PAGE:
Marijuana does NOT make you more creative

Marijuana does NOT make you more creative, says study that disproves common myth

  • Two studies evaluated ideas for brick use within four minutes from participants
  • They found that cannabis did raise feelings of joviality among users
  • But they were no more creative than those who did not use the drug 

The Beatles credit smoking marijuana with boosting their writing, while some suggest Pablo Picasso’s artwork was inspired by weed.

But a new study suggests cannabis does not actually make people more creative when they are high, contrary to popular belief.

Around 400 participants took a creativity test either 15 minutes after smoking the drug or 12 hours later. 

Their answers were graded by a random panel who were blinded to who did the test. Results showed no difference between the high or sober groups.

Researchers believe cannabis makes users more positive, giving them an enhanced perception of their own creativity.

It comes after a federally-funded study last month revealed nearly half of young adults in the US use marijuana in some capacity. 

A total of 19 states have now legalized cannabis for recreational use, which many critics believe has normalized the drug. Five more states will go to the polls next week over the issue.

But studies show chronic use can alter brain development in young adults and even raise the risk of mental health issues and even a lower IQ.

Two studies have found that cannabis does not make users more creative, dispelling a common myth (file photo)

The above shows cannabis use across American states. Some 19 have legalized it for recreational use, while nearly all now allow it to be used for medicinal purposes

In the latest study, researchers at the University of Washington recruited 191 participants who were occasional cannabis users.

They were split into two groups and asked to take an ‘alternative use’ task, where they were given a brick and told to think of as many ideas for its use as possible within four minutes.

One group started the test 15 minutes after smoking cannabis, while the second started at least 12 hours after using the drug.

About 48million Americans smoke cannabis at least once a year, official estimates suggest.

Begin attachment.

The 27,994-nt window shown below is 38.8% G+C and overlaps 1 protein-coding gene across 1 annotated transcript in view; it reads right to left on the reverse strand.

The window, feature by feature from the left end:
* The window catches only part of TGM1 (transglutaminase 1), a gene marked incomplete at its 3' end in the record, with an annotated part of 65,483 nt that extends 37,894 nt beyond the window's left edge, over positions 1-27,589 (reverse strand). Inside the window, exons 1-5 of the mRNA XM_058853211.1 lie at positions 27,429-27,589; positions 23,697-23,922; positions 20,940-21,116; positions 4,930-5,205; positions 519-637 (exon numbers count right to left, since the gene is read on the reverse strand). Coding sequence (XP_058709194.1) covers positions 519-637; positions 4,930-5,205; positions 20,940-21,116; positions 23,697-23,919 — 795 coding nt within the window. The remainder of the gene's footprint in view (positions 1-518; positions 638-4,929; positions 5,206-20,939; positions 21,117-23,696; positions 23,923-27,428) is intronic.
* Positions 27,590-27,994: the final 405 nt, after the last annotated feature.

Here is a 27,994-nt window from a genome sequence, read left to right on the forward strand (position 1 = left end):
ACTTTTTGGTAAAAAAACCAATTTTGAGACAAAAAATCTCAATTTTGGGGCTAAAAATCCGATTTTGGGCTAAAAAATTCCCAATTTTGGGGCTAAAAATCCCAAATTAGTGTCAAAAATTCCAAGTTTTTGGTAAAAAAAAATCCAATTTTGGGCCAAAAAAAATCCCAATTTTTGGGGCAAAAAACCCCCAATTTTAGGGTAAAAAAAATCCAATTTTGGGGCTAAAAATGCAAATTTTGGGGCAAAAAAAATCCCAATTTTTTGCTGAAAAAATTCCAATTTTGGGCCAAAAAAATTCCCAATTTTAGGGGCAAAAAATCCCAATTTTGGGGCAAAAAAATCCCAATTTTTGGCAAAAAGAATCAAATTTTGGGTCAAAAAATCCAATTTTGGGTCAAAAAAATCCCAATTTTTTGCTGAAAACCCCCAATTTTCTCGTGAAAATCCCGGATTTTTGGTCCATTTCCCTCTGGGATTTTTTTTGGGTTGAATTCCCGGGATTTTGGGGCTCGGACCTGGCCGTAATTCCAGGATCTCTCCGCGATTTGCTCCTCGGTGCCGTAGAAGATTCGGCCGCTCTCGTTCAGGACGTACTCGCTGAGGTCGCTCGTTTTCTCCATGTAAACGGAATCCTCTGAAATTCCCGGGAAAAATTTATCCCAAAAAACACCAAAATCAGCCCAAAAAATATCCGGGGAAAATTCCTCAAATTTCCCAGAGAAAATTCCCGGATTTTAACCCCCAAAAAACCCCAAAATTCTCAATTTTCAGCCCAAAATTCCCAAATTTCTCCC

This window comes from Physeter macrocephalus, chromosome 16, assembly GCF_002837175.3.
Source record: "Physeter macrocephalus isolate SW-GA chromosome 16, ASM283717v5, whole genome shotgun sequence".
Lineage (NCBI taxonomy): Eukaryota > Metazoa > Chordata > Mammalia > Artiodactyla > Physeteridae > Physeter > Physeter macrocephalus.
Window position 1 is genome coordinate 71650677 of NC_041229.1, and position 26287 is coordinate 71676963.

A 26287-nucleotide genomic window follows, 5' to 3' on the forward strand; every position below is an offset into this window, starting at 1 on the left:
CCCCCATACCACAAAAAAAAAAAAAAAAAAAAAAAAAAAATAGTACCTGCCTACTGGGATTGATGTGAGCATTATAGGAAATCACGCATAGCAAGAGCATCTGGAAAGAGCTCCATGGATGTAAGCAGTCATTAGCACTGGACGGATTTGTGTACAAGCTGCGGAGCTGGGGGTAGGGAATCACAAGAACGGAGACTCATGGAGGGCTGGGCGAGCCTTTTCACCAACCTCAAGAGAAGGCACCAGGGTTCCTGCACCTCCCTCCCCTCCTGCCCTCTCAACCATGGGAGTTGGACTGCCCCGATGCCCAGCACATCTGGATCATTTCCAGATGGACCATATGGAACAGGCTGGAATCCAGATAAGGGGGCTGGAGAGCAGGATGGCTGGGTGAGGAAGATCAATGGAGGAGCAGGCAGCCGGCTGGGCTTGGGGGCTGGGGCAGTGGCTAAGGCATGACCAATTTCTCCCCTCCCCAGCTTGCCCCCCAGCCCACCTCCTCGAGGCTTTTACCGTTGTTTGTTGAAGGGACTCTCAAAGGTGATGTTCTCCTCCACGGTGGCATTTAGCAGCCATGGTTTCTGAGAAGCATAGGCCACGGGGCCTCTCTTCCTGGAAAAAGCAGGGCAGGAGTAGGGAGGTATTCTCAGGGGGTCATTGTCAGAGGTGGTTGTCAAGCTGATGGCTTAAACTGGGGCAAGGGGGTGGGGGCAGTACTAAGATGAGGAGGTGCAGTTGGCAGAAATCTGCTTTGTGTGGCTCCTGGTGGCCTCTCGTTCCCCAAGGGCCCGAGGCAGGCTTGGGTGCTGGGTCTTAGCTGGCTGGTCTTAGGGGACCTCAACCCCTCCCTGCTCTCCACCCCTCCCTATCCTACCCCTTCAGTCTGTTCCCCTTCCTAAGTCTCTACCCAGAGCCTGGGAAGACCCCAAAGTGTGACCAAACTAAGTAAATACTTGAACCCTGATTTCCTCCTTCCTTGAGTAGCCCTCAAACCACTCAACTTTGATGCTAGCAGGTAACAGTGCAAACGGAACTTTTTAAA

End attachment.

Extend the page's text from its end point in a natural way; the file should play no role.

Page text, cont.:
This figure is rising as states continue to legalize the drug.

But evidence is also growing over its health risks, particularly for young adults.

Researchers suggest it has the following negative impacts:

  • Brain damage: It can cause a permanent loss of IQ and even alter development in young adults;
  • Mental health: It has been linked to suicide, depression and anxiety in the past, although it is unclear if marijuana is the cause;
  • Daily life: Surveys link it to more problems in careers and relationships;
  • Driving: Those who drive under the influence have slower reactions and less coordination, research shows.

Source: Substance Abuse and Mental Health Services Administration. 

Two researchers and 430 randomly recruited adults were then asked to grade the answers.

This group was blinded, meaning they did not know who submitted the answers.

There was no significant difference in creativity between the high or sober groups, which led the researchers to theorize it is users’ perception of creativity that is distorted when they are high. 

So they launched a second study in which another 140 occasional cannabis users were recruited and divided into groups that had just used cannabis and had not used it for at least 12 hours.

Both groups were asked to  complete a work-focused creativity task.

In this case, they were told to think of ideas for a local music band to increase their revenue within five minutes.

Participants then evaluated each other’s ideas.

Those who had smoked the drug tended to have more favorable evaluations of others’ creativity, compared to those who had not.

But again there was no difference in creativity found between the two groups.

Dr Christopher Barnes, a psychologist at the University of Washington who led the research, said: ‘Cannabis probably won’t actually make you any more or less creative.’

He told PsyPost: ‘The gap between the effect of cannabis on self-evaluations of creativity versus actual creativity explains the common lay belief and why it is actually incorrect.’

Dr Barnes said the results suggested employers would need to find ways to ‘manage’ employees that use cannabis.

‘Many managers will either have to consider how cannabis influences their own work, or manage employees who use cannabis,’ they said. 

‘Rather than ignore cannabis as a taboo topic, management and applied scholars should work to further enlighten the effects of cannabis on work.’

Lady Gaga is among celebrities to previously admit that she would smoke cannabis while writing songs.

‘I really figured out the art I wanted to make and was inspired [using drugs],’ she told Anderson Cooper’s ’60 minutes’ in 2012. ‘Some people find inspiration in dark places, I guess I am one of them.’

The study using the bricks and work-based activity were published in the Journal of Applied Psychology.

About 18 per cent of Americans — or 48million people — use marijuana at least once a year, estimates from the CDC suggest.

It has already been legalized for recreational use in 19 states — including New York, California and New Jersey.

But next week when Americans go to polls for the mid-terms voters in five states — Arkansas, Maryland, Missouri, North Dakota and South Dakota — will be voting on whether they will use the drugs.

Polls already suggest that voters in Arkansas are leaning towards legalizing the drug, which would make them the first southern state to do so.

Source: Read Full Article